Fans of nature’s horror shows will no doubt be familiar with those tongue-eating parasites known for tapping into the blood supply of fish, sometimes attaching themselves to the tongue, causing it to die and eventually replacing it altogether.
Normally, we get to experience these finds as unnerving photos of isopods peeking out the mouth of a hapless fish. But the latest discovery brings an entirely new level of detail.
Biologist Kory Evans from Rice University in Texas stumbled across a tongue-eating isopod in a completely unexpected way, and shared his surprise on his Twitter account.
Mondays aren’t usually this eventful. I found a tongue-eating isopod (purple) in one of our wrasse scans this morning while digitizing it. These parasites attach themselves to the tongues of fishes and effectively become the new tongue…horrifying #backdatwrasseup pic.twitter.com/axlraUrh8W
— Kory Evans PhD (@Sternarchella) August 10, 2020
His digitised scans make up an image bank for a study on the evolution of wrasses, with a particular focus on factors that influence the shapes of their skulls.
Noticing what he initially assumed to be a mouthful of bug in the mouth of a herring cale (Olisthops cyanomelas), Evans zoomed in for a closer look.
As reported by CNN’s Scottie Andrew, Evans recalled thinking, “This shouldn’t eat bugs, this eats seaweed, so what’s going on here?”
We can only guess at what kind of scientific value this image might have for piscatorial parasitologists, but given what little we know of such aquatic vampires, we hope the picture might at least spark a bit of interest in research.
One Twitter user even took Evans’s data and produced a three-dimensional tour of the poor fish and its terrifying companion.
— Michael Morehead (@michael_syglass) August 13, 2020
While we don’t know which species took hold of this unlucky fish, one of the best known tongue-eating parasites around the internet is Cymothoa exigua, a species of arthropod found in the surface waters from the Gulf of California off North America’s west coast down to the coast off Ecuador.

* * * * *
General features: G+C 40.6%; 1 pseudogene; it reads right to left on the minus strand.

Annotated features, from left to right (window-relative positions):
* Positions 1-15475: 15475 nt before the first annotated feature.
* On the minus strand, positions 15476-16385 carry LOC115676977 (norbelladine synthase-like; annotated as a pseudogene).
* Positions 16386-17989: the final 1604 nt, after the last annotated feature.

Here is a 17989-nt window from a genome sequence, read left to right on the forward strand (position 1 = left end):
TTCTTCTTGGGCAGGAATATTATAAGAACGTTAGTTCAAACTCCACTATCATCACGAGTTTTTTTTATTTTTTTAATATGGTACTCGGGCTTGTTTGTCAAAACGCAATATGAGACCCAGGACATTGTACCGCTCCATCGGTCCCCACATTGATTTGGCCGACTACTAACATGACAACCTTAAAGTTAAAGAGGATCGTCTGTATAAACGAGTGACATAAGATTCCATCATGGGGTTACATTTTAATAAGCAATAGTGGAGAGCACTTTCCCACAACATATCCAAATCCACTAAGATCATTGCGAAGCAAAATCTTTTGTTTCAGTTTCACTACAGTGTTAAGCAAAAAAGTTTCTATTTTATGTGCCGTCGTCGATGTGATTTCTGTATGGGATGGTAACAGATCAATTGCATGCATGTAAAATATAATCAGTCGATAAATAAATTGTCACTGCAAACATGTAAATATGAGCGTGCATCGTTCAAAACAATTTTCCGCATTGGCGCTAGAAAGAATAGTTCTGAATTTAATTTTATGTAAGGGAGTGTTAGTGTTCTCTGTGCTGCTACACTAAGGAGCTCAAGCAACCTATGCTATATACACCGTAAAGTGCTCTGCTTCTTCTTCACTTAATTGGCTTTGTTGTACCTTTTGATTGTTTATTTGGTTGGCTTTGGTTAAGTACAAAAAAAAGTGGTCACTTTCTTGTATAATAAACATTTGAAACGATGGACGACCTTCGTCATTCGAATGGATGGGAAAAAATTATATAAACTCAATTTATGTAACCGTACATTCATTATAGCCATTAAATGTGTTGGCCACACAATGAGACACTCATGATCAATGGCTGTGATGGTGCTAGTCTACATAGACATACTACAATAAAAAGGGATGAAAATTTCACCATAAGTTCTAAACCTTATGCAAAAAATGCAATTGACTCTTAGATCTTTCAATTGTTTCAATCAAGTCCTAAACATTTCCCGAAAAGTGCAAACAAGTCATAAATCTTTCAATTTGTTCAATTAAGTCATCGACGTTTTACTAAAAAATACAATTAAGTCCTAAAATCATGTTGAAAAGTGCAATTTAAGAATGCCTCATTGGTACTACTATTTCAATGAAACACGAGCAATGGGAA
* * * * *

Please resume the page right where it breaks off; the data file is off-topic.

Juvenile isopods are known to grab hold of the gill tissue of suitable host fish as they filter through, where they adopt male traits as they mature. From there, isopods that develop further into females make their way into the mouth where they use their claws to renovate the plumbing, clipping into the blood vessels that feed the tongue and causing the tissue to blacken and eventually die off.
There the parasite remains, slurping up fish blood like the devil’s spawn it is, ready to mate and nurture its young in the safety of its house of sushi until its nutrient supply dwindles to a trickle.
Meanwhile, it can function (if you can call it that) as a rather clumsy kind of pseudo-tongue for its host. Once they part ways, mother isopod is either consumed or simply falls away, while the fish struggles to survive tongueless.
As with most parasites, tongue-eating isopods tend to specialise in their choice of host. We don’t yet know much about the one in Evans’s scan, but it could become the start of a new side project.
We’re willing to bet he’ll be doing his work with a colourised picture of one of nature’s most nightmarish beasts staring down on him.
Sure beats any horror movie poster we can imagine.